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Why don't you just store your rectangle as a point with width and height rather than 2 points?

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class Rect
{
    Vec2 position;
    float width, height; // won't change when you do a move now...

    Vec2 TopLeft() const { return position; }
    Vec2 BotRight() const { return position + Vec2(width, height); } 


};
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I just rewrote my code to use width and height instead of right and bottom.
It seems to work now, the only downside is that I can't use rect.right anymore and had to write accessor methods for everything and replace every (Rect).right with (Rect).GetRight() and so on.
So annoying... :(
Other parts where I had rect.right += x didn't work anymore so I had to rewrite that also.
So for now what I do is, I convert MyRect into a RECT (which is just a struct with left, top, right, bottom as ints) using conversion operator, increase right by a certain amount and then convert it back into a MyRect using a constructor of MyRect.
Looks really ugly and is probably redunant, should probably write a fews methods for increasing a certain side only like ModifyRightSideBy(float x) but right now for testing this should be enough.
Wished there was a more elegant solution but at least it works now (or so it seems).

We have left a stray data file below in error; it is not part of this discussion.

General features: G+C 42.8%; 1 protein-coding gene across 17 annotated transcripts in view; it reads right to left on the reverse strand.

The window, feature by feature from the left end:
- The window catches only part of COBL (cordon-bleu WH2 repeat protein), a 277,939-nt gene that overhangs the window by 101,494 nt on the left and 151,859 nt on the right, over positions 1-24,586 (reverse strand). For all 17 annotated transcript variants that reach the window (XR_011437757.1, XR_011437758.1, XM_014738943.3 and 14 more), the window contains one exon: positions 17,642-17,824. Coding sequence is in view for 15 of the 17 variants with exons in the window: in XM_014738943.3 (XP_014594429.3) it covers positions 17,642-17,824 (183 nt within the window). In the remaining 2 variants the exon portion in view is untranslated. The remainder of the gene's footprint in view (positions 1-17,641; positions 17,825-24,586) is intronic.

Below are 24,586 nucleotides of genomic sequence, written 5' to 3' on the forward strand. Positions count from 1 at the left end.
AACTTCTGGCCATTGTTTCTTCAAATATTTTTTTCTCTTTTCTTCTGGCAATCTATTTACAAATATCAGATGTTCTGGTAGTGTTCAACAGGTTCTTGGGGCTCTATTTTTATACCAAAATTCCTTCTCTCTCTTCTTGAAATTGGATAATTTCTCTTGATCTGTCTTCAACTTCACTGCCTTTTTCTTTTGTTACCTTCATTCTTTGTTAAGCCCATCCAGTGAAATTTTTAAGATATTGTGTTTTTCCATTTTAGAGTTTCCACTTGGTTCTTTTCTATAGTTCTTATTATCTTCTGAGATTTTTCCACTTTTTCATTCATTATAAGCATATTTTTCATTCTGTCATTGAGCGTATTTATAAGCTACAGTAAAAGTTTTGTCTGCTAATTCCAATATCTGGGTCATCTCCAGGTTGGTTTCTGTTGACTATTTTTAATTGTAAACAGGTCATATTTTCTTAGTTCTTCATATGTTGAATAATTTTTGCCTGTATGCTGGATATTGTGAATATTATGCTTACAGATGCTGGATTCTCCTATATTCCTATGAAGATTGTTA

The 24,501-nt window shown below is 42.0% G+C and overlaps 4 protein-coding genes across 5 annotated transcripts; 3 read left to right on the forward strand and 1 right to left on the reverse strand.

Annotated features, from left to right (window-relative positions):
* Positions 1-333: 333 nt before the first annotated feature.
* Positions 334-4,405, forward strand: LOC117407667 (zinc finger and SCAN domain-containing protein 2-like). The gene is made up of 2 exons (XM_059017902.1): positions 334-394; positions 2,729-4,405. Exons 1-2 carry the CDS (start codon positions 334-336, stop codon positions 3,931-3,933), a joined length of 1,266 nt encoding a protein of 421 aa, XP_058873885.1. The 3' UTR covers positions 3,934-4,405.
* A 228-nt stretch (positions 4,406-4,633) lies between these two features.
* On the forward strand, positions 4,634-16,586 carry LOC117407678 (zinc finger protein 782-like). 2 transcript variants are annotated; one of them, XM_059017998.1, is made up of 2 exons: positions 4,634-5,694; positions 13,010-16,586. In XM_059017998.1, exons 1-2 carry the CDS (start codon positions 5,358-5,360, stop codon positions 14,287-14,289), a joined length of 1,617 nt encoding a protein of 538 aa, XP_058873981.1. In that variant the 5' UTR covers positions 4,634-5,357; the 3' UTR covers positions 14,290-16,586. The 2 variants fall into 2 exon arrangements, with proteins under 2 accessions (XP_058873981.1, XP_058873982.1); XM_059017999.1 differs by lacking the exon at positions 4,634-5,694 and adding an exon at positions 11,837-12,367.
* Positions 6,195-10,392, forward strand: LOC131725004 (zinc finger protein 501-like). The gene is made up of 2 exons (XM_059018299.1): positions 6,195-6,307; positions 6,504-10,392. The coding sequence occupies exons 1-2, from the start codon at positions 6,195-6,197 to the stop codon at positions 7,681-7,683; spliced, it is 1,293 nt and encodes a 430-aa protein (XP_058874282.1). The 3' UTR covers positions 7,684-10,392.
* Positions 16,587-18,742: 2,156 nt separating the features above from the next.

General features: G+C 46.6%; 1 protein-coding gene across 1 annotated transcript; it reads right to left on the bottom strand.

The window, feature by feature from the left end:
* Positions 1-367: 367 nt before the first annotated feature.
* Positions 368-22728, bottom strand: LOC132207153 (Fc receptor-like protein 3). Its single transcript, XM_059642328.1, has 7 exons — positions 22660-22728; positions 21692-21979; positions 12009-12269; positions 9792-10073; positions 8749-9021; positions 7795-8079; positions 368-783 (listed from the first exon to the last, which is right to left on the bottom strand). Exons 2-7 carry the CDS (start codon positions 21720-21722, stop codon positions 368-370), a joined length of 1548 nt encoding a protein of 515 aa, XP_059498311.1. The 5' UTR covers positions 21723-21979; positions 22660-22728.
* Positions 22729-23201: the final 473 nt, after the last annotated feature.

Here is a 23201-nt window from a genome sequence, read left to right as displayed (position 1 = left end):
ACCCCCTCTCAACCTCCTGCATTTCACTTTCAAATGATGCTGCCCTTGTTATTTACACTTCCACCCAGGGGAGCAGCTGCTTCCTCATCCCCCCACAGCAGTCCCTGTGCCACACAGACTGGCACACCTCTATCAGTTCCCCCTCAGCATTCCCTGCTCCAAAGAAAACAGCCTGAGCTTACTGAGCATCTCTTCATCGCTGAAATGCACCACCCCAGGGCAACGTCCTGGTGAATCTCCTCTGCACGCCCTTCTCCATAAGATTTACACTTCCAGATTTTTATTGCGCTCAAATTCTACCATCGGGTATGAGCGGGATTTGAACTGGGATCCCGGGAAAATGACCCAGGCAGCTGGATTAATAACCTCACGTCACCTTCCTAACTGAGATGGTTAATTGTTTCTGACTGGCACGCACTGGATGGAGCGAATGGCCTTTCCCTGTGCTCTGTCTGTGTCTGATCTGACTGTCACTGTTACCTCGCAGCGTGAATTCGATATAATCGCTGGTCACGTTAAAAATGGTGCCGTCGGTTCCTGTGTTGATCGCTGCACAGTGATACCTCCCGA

So for now what I do is, I convert MyRect into a RECT (which is just a struct with left, top, right, bottom as ints) using conversion operator, increase right by a certain amount and then convert it back into a MyRect using a constructor of MyRect.


rect.width += x;

There's an equivalent way to do the same... That is assuming you just wanted to extend the width.
In that case, yes, another bad example from me :)
rect.left += x;
That would also move the "right side" (which doesn't exist anymore because it gets calculated from left + width) which it shouldn't.
rect.left += x;
rect.width -= x;
Should be correct, but less intuitive and double the amount of lines! ;)
Should be correct, but less intuitive and double the amount of lines! ;)

That doesn't really matter, that extra line causes no more performance loss and are you really going to argue about being intuitive about a piece of code that's as simplistic as that?

If you want to argue that, translating the rectangle takes 2 extra lanes since you aren't using a some sort of Vector2 class, which would actually be intuitive for you to use.
I just rewrote my code to use width and height instead of right and bottom.
It seems to work now, the only downside is that I can't use rect.right anymore and had to write accessor methods for everything and replace every (Rect).right with (Rect).GetRight() and so on.
So annoying... :(

At risk of sounding glib, I'd say you should treat this as a useful lesson in:

a) Why it's important to encapsulate the implementation of your class, behind an API

b) The important difference between designing a sensible API, vs just writing a load of accessor functions for your data members.